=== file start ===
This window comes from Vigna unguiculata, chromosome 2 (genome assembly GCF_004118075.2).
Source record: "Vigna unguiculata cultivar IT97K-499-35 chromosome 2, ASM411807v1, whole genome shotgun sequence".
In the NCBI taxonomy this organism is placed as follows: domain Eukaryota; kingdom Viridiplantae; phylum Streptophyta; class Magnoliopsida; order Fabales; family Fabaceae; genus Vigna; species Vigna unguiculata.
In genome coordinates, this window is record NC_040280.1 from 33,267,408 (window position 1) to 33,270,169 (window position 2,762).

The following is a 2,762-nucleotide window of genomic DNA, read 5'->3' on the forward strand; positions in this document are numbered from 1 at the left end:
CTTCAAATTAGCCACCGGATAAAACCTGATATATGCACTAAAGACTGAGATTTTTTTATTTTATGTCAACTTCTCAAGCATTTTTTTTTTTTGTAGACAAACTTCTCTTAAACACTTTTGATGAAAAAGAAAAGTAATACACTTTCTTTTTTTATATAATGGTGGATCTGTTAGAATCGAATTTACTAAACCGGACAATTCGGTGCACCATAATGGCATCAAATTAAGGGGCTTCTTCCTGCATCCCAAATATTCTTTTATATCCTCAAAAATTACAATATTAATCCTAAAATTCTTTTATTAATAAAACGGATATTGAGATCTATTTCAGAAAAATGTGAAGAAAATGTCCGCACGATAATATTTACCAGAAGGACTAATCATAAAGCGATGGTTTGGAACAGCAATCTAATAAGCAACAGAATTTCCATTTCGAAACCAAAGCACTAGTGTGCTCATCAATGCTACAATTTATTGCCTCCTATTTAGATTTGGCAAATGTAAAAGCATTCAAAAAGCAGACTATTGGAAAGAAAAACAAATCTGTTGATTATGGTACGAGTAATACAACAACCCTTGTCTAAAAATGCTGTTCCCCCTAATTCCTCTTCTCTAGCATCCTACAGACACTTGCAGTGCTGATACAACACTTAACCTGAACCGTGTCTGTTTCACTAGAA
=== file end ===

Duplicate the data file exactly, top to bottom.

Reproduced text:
This window comes from Vigna unguiculata, chromosome 2 (genome assembly GCF_004118075.2).
Source record: "Vigna unguiculata cultivar IT97K-499-35 chromosome 2, ASM411807v1, whole genome shotgun sequence".
In the NCBI taxonomy this organism is placed as follows: domain Eukaryota; kingdom Viridiplantae; phylum Streptophyta; class Magnoliopsida; order Fabales; family Fabaceae; genus Vigna; species Vigna unguiculata.
In genome coordinates, this window is record NC_040280.1 from 33,267,408 (window position 1) to 33,270,169 (window position 2,762).

The following is a 2,762-nucleotide window of genomic DNA, read 5'->3' on the forward strand; positions in this document are numbered from 1 at the left end:
CTTCAAATTAGCCACCGGATAAAACCTGATATATGCACTAAAGACTGAGATTTTTTTATTTTATGTCAACTTCTCAAGCATTTTTTTTTTTTGTAGACAAACTTCTCTTAAACACTTTTGATGAAAAAGAAAAGTAATACACTTTCTTTTTTTATATAATGGTGGATCTGTTAGAATCGAATTTACTAAACCGGACAATTCGGTGCACCATAATGGCATCAAATTAAGGGGCTTCTTCCTGCATCCCAAATATTCTTTTATATCCTCAAAAATTACAATATTAATCCTAAAATTCTTTTATTAATAAAACGGATATTGAGATCTATTTCAGAAAAATGTGAAGAAAATGTCCGCACGATAATATTTACCAGAAGGACTAATCATAAAGCGATGGTTTGGAACAGCAATCTAATAAGCAACAGAATTTCCATTTCGAAACCAAAGCACTAGTGTGCTCATCAATGCTACAATTTATTGCCTCCTATTTAGATTTGGCAAATGTAAAAGCATTCAAAAAGCAGACTATTGGAAAGAAAAACAAATCTGTTGATTATGGTACGAGTAATACAACAACCCTTGTCTAAAAATGCTGTTCCCCCTAATTCCTCTTCTCTAGCATCCTACAGACACTTGCAGTGCTGATACAACACTTAACCTGAACCGTGTCTGTTTCACTAGAA